Former U.S. Rep. Neil Abercrombie is sending the message to gay activists that they could have to wait four years or longer for civil unions if he is not elected governor.
Abercrombie supports a civil unions bill vetoed by Gov. Linda Lingle that would have given same-sex and heterosexual couples the same rights, benefits and responsibilities as marriage under state law. Former Honolulu Mayor Mufi Hannemann, his opponent in the September primary, opposes civil unions. Lt. Gov. James "Duke" Aiona, the leading Republican candidate, is also against civil unions.
"It’s quite clear that the other two candidates have no intention of moving forward on civil unions legislation," Abercrombie said last week.
All three leading candidates for governor have minimized the potential impact of the civil unions debate on the elections, believing instead that issues such as economic recovery, education and sustainability will dominate for voters. But civil unions brought more people to the state Legislature this year than any other issue, including teacher furloughs, and are a priority for many politically active progressives and religious conservatives who are organizing for the elections.
Abercrombie has won the endorsements of the Democratic Party of Hawaii’s gay, lesbian, bisexual and transgendered caucus and the Human Rights Campaign, the nation’s largest gay rights group.
Jo-Ann Adams, chairwoman of the party’s gay caucus, said she believes civil unions will be a significant political issue, particularly in the November general election. She said many gay activists will back Abercrombie in the primary and, if he were to lose to Hannemann, would shift focus in November to electing a veto-proof majority for civil unions in the state House and Senate.
"If Neil is elected, it’s much easier for us because all we have to have is a majority, because he will sign," Adams said. "If not, then we really have to focus on getting overrides in both houses and, frankly, a change in leadership in the House. We’d have to have more ducks in a row.
"It’s much easier if Neil gets elected. Plus, he’ll set the tone. He’ll set the no-nonsense tone that this is a civil rights issue."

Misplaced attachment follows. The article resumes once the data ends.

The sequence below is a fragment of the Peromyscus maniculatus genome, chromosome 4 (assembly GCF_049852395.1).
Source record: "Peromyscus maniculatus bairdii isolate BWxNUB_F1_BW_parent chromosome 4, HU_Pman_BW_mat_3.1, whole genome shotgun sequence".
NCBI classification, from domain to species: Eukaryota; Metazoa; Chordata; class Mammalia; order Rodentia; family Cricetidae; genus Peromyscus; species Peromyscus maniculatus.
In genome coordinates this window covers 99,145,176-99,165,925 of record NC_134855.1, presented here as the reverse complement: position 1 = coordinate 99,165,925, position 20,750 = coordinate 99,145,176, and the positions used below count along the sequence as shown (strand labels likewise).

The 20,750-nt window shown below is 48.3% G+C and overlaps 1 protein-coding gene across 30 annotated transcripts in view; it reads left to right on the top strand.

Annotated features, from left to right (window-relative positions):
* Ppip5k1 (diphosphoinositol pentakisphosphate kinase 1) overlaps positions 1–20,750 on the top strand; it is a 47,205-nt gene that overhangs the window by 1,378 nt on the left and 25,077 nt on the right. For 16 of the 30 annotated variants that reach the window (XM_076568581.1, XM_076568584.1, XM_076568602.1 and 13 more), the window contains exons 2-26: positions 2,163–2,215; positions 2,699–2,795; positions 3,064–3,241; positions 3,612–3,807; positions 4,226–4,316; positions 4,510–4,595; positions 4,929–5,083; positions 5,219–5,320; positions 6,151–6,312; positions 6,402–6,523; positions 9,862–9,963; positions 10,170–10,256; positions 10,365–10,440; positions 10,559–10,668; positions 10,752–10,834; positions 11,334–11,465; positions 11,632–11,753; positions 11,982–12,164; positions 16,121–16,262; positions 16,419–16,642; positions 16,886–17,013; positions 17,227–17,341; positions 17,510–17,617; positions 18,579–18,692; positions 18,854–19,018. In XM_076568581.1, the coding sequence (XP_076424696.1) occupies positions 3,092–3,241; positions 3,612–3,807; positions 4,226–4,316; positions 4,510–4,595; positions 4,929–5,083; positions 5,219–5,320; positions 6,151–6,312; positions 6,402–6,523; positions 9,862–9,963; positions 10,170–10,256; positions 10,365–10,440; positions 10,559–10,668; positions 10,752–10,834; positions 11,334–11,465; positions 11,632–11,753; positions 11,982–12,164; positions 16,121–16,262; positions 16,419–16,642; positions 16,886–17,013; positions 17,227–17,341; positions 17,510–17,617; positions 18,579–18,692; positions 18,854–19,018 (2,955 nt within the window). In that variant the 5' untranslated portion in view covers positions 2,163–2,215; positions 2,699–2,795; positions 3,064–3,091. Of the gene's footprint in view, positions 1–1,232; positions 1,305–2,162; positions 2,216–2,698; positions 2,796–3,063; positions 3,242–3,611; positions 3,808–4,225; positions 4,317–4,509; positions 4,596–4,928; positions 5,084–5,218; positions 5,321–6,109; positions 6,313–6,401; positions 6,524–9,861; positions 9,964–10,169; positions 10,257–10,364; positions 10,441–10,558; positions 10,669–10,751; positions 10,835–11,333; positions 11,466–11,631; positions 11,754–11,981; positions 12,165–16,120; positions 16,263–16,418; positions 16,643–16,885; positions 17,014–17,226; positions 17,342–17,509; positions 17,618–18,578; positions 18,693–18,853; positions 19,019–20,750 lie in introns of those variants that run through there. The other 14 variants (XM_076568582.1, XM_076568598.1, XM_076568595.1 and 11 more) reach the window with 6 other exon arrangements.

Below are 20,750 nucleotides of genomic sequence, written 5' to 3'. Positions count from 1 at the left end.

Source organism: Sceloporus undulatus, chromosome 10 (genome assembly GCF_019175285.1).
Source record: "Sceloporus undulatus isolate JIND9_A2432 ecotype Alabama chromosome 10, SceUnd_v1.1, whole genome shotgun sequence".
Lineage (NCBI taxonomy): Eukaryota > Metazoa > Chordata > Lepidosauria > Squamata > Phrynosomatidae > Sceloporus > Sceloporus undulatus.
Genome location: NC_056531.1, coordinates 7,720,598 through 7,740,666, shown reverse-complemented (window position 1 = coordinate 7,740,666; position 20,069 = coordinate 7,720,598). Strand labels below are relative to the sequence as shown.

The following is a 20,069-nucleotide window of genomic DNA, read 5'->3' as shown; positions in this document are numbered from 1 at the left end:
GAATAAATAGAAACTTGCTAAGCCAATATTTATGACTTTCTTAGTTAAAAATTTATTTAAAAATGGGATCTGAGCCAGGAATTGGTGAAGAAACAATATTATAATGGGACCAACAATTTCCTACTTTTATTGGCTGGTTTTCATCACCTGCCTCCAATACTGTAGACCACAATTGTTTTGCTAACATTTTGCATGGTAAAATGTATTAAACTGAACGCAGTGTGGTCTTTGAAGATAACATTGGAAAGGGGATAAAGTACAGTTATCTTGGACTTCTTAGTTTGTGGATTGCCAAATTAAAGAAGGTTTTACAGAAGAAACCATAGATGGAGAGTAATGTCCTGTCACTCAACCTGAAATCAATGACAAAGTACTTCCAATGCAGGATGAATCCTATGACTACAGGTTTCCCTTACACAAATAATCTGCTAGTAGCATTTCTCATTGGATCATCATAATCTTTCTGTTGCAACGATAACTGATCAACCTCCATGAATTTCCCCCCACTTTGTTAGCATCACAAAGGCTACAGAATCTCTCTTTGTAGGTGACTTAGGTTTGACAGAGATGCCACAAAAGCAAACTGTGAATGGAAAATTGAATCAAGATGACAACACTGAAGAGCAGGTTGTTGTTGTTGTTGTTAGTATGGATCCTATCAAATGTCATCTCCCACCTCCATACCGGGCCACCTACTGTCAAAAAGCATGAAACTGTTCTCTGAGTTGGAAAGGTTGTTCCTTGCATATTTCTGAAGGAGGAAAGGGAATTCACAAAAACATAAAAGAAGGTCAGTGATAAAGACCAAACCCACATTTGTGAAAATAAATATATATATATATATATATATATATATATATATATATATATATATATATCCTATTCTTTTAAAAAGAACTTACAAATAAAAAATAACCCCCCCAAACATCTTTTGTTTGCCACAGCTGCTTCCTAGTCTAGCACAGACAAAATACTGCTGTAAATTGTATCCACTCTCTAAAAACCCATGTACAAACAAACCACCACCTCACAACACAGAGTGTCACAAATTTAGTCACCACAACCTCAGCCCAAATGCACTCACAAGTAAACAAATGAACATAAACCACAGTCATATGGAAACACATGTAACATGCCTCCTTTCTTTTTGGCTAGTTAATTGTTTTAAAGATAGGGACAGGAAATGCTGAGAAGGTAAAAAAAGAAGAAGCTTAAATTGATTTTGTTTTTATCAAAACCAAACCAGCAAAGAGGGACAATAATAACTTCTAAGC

Gay activists were disappointed that House leaders indefinitely postponed action on civil unions until the last day of session and then declined to come back for an override session after Lingle vetoed the bill this month. House leaders said they did not have the two-thirds’ vote necessary for an override.
Francis Oda, chairman of the Hawaii Family Forum, which opposes civil unions, also thinks voters will make civil unions an important issue. "It will make a difference, I think," he said. "Many people participated in the entire process — I’m talking about people on both sides of the issue — and they are not going to all of sudden just not consider it significant at the polls.
"I think pretty much everyone, on all sides, will reflect this whole process at the polls."
Abercrombie said Hannemann and Aiona have wrongly linked civil unions to marriage. "It clearly is not. The legislation doesn’t do that. Just because you say it does, doesn’t make it so," he said. "And from a court perspective, from a legal perspective, it doesn’t make it so."
Civil unions in Hawaii would not have been recognized under federal law and would not have had the same social, cultural or religious significance as marriage.
Abercrombie said the bill would have offered rights to both gay and heterosexual couples. Heterosexual women, in particular, he said, may be interested in civil unions to help avoid palimony issues involving financial and property assets.
"This is not a marriage issue, despite the best efforts of the other two candidates to characterize it that way," he said.
Hannemann and Aiona, like Lingle, have described civil unions as written in the bill as equivalent to marriage under state law. Hannemann and Aiona have said they would consider providing gay couples additional benefits through the state’s reciprocal beneficiaries law. They also support the state Legislature putting the question before voters in a constitutional amendment.